[8] “Consumer Warning about the Risks of Initial Coin Offering”, posted at Financial Conduct Authority website on September 12, 2017, “Consumer Advisory on Investment Schemes Involving Digital Tokens (Including Virtual Currencies)”, posted at Monetary Authority of Singapore on August 10, 2017, and “Statement on Initial Coin Offerings” posted at Hong Kong Securities and Futures Commission on September 5, 2017.

[10] See “BTCChina Clarification on the Decision to Shut Down Its Exchanges”, posted at BTCChina website on September 14, 2017.

[11] See “Announcement about Huobi Closes CNY Trading Market’, posted at Huobi on September 14, 2017.

[12] See “Announcement about Closing Renminbi Trading Business (关于停止人民币交易业务的公告)” (Chinese), posted at OKCoin website on September 15, 2017.

[13] See “Announcement on Closing ViaBTC Exchange Platform”, posted at ViaBTC website on September 15, 2017.

[14] See “China Shuts Down Bitcoin Industry; Bans Executives from Leaving the Country”, posted by Lisa Murray on Financial Review on September 18, 2017.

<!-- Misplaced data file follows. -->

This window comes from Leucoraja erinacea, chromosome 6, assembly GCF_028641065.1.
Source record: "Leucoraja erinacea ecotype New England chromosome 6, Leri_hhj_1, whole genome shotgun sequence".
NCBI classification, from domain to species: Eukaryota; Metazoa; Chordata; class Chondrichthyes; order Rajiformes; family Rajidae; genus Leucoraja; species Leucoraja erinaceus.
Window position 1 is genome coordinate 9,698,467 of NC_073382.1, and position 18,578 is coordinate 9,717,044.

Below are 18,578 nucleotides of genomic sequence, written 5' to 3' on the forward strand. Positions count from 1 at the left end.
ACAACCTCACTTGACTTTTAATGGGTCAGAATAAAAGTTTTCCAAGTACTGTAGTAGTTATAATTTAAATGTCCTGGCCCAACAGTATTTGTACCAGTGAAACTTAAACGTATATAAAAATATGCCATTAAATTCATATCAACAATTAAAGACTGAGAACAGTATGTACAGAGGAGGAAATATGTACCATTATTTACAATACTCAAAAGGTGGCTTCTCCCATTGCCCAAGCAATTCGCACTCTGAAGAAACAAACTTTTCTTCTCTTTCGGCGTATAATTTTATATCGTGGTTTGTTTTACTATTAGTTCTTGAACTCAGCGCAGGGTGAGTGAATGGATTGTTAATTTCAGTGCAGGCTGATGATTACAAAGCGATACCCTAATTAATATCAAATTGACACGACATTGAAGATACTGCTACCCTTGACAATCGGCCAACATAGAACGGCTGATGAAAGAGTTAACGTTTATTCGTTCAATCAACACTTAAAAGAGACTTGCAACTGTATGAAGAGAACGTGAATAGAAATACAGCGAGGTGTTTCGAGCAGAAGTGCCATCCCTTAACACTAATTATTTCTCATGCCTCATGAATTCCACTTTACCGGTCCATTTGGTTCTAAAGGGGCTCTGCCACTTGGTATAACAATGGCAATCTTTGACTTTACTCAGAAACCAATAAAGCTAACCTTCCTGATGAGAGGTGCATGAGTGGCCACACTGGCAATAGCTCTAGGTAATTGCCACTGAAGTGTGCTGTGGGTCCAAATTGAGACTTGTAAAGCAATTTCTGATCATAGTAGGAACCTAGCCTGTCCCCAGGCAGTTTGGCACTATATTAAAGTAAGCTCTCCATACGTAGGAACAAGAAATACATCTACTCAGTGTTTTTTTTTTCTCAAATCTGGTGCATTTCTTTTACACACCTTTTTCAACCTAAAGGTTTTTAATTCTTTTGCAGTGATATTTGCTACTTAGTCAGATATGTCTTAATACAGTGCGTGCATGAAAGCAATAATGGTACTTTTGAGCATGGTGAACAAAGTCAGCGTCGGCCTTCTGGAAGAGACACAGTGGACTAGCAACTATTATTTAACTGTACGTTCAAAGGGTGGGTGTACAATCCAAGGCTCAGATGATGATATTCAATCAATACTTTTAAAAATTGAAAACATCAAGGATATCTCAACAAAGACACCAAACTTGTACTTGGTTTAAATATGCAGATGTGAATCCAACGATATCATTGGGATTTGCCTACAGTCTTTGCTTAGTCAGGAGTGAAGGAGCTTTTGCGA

[15] See “Bitcoin (USD) Price”, posted at Coindesk on September 15, 2017.

[16] See “China’s Three Larges Bitcoin Exchanges will all Stop Offering Local Trading”, posted by Jon Russell on Techcrunch on September 15, 2017; and “From Blockchains to Mooncakes: Two Chinese Crypto Founders on the ICO and Bitcoin Exchanges Ban”, posted by Laura Shin on Forbes on September 19, 2017.

[17] See “China Shuts Down Bitcoin Industry; Bans Executives from Leaving the Country”, posted by Lisa Murray on Financial Review on September 18, 2017.